For as long as he can remember, Brent Black, A&S '70, liked the feeling of nice things.
As a child, he so often ran the creases of his mother's curtains through his fingers—delighting in the touch and weight of the fabric—that she began to wonder aloud how her drapes had gotten so worn and wrinkly. At night, he fell asleep with the cool cotton folds of the bedsheet between his knuckles.
"I have a strong tactile sense," he tells me on the phone, the medium for all our pandemic-era chats. "You could blindfold me and take me to any store, and I'd find the best thing in there."
This uncanny ability came in handy on Black's first trip to Ecuador in 1988.
He had traveled there to find an authentic Panama hat, a centuries-old Ecuadorian handicraft, just to be clear. Black had recently read Tom Miller's book, The Panama Hat Trail —part praise ballad, part dirge for the dying art form of hat weaving—and in Montecristi, often called the spiritual home of the hat, he could see the real deal in person. He also had a strange, undeniable seed of a feeling that maybe he could be the guy to save it.
But Black didn't speak Spanish and knew nothing—other than what he had read in Miller's book—about Panama hats. He was just a 44-year-old advertising executive from Hawaii, whose idea of fashion was a polo shirt and Dockers. No matter. He had a two-part plan. Step 1: Don't be a gringo. Step 2: Just be there and see what happens.
What happened was this: As soon as Black stepped off the bus in Montecristi, a young boy, recognizing a gringo when he saw one, approached him.
"Panama hat, mister?" the child said in practiced English. "Panama hat?"
Black followed the boy to the home of Rosendo Delgado, just the man he had hoped to find. Delgado, a renowned artisan and hat dealer featured in Miller's book, was someone who could put a genuine Montecristi superfino—the best of the best—in Black's discriminating hands.
The hat's properties astonished him. He had turned book pages thicker. He'd felt linen pants not nearly as finely woven. Something happened that day that hadn't happened with the curtains or the bedsheets or even the glossy ads he had written for decades at work.
"When I touched my first Montecristi hat, it touched me back."
Black stayed in Montecristi for weeks, hunkering down in a hotel room that cost him $4 a night and whose owner mothered him when he came down with a violent stomach bug.
Mostly, he bought hats, looking—or rather feeling—for those that came close to Delgado's showpieces. "I didn't know which hats to buy, I just tried to buy the best," he remembers. All the while, that seed of a feeling had sprouted into a vague idea. He wasn't quite sure what he would do with the hats when he got back to Hawaii, but he would figure that out later. For now, there were more pressing matters at hand.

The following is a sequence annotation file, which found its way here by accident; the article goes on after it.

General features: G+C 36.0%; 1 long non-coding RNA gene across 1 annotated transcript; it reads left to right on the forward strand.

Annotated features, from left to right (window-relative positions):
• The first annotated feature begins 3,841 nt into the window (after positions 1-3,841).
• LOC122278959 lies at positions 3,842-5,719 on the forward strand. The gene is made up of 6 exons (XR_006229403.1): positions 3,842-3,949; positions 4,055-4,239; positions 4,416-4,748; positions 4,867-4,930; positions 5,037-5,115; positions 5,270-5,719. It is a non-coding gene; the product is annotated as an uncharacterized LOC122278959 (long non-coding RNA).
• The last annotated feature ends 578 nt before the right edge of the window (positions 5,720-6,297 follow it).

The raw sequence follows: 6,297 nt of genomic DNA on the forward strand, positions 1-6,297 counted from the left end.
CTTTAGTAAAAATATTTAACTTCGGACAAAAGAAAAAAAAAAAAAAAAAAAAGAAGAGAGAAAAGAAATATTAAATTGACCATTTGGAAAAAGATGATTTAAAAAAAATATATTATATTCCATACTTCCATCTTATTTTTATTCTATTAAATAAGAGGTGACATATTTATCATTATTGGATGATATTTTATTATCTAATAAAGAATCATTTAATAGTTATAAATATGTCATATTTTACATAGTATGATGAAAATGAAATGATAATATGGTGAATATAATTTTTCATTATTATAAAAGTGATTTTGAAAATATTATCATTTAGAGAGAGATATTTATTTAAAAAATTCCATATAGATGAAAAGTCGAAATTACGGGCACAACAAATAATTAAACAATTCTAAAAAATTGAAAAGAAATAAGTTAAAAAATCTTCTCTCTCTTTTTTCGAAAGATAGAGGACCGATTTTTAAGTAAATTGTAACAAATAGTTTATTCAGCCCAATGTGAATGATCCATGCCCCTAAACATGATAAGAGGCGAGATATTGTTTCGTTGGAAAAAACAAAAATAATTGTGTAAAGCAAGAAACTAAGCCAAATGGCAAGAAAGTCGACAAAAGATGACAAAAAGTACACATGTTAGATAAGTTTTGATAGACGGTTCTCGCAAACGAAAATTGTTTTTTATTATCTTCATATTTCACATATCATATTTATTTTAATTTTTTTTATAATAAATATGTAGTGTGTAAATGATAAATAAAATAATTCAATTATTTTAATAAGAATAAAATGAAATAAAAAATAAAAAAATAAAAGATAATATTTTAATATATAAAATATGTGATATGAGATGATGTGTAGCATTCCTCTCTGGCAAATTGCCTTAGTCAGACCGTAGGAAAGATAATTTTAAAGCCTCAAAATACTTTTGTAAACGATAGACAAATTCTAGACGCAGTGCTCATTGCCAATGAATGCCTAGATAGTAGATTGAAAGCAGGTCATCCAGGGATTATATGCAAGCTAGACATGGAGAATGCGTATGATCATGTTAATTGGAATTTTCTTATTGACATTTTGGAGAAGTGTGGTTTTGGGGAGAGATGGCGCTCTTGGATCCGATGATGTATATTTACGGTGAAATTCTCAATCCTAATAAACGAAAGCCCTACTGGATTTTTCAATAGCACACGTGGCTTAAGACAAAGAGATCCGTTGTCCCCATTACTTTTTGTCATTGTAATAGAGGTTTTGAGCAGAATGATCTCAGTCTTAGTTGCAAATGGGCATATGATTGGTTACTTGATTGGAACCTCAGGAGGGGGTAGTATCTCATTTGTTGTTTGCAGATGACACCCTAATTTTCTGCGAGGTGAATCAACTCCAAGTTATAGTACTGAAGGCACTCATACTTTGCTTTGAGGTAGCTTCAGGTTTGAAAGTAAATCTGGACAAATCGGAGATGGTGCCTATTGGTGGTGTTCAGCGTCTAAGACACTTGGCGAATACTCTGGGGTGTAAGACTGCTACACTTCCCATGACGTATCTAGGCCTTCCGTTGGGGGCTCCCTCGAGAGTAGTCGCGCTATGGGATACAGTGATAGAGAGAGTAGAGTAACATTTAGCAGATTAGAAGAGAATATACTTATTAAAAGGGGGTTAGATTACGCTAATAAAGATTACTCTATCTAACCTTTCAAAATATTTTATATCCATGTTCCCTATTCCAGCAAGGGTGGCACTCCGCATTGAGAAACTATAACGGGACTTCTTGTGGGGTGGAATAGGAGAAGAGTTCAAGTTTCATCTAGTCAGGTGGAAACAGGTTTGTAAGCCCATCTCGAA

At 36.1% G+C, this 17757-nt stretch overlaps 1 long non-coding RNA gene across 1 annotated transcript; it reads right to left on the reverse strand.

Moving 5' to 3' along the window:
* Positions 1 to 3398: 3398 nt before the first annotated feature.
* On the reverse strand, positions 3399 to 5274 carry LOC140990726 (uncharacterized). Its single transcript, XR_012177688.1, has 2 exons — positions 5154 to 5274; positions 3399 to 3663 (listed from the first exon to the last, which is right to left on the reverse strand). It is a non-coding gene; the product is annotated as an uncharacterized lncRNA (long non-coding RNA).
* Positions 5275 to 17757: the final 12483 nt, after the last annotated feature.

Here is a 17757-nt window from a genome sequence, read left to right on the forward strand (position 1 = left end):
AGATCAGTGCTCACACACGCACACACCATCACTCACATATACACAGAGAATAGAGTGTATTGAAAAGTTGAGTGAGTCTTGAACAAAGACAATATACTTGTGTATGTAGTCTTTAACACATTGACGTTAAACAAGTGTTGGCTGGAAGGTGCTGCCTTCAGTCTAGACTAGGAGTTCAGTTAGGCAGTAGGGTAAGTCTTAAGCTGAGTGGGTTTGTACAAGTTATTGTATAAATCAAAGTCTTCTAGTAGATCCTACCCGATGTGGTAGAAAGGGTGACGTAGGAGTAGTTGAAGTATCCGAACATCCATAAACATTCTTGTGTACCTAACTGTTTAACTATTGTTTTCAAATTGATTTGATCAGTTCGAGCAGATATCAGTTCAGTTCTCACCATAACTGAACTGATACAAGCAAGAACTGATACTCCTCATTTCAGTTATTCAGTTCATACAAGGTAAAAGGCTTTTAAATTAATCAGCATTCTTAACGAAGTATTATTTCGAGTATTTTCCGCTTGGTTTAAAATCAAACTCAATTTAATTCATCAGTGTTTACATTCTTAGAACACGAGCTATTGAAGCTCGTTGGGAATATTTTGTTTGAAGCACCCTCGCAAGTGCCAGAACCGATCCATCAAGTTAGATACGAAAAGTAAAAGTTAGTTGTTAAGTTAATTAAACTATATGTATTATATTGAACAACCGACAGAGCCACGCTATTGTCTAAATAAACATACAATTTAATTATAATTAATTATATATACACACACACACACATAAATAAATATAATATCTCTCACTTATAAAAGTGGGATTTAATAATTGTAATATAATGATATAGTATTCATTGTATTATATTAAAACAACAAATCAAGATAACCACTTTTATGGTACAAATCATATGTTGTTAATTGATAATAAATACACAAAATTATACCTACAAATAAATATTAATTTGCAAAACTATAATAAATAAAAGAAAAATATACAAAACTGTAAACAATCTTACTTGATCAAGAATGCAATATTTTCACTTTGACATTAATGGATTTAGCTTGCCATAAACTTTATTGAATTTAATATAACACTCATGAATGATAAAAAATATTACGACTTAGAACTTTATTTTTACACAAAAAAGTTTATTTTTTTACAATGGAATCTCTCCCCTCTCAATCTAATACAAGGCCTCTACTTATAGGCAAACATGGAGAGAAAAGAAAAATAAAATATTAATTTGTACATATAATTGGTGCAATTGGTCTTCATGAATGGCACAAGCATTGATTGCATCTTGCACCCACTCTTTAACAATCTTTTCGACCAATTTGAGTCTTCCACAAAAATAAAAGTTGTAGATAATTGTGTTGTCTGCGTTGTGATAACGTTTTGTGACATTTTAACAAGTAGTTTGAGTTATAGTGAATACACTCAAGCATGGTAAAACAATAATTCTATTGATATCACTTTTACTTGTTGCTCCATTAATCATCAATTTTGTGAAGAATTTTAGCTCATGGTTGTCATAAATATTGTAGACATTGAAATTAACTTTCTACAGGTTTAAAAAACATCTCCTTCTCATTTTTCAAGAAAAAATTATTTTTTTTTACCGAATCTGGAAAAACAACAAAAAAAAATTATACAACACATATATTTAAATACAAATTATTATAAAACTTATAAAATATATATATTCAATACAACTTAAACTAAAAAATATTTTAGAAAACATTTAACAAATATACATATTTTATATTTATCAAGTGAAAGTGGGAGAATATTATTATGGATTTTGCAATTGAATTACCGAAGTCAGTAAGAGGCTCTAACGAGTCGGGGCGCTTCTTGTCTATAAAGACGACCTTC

"I was busy falling in love," he says.
It was a love story that would alter the trajectory of Black's life, and not just resuscitate the Panama hat trade but revolutionize it, earning the hats and their weavers the respect they deserved.
By the time it reaches an admiring buyer, a Panama hat has been in many hands.
The beginning of a hat's long metamorphosis begins deep in the Ecuadorian rainforest, where the green shoots of Carludovica palmata (also known as the Panama hat plant) spring up from the muddy ground. It is someone's job to hike hours into the mosquito-thick jungle to retrieve a dozen or so pounds of it, remove its tough outer parts, boil the remaining soft straw, and bleach it with burning sulfur before hanging it to dry.
The real wizardry begins when the tejedor, the weaver, chooses four pairs of straw to create the cruzado—the crossed straws that form the genesis of every Panama hat. Slowly, carefully, the straws are laced together, over under, under over, back again, until they reach the armado, the very center of the crown, no larger than the lowercase o on this page. The weaver's fingers move quickly, introducing new strands of straw until the armado has turned into the plantilla, now the size of a silver dollar. Days and days will go by until the plantilla has expanded to become the entire top of the hat's crown, when the weaver will turn a hard corner toward the brim.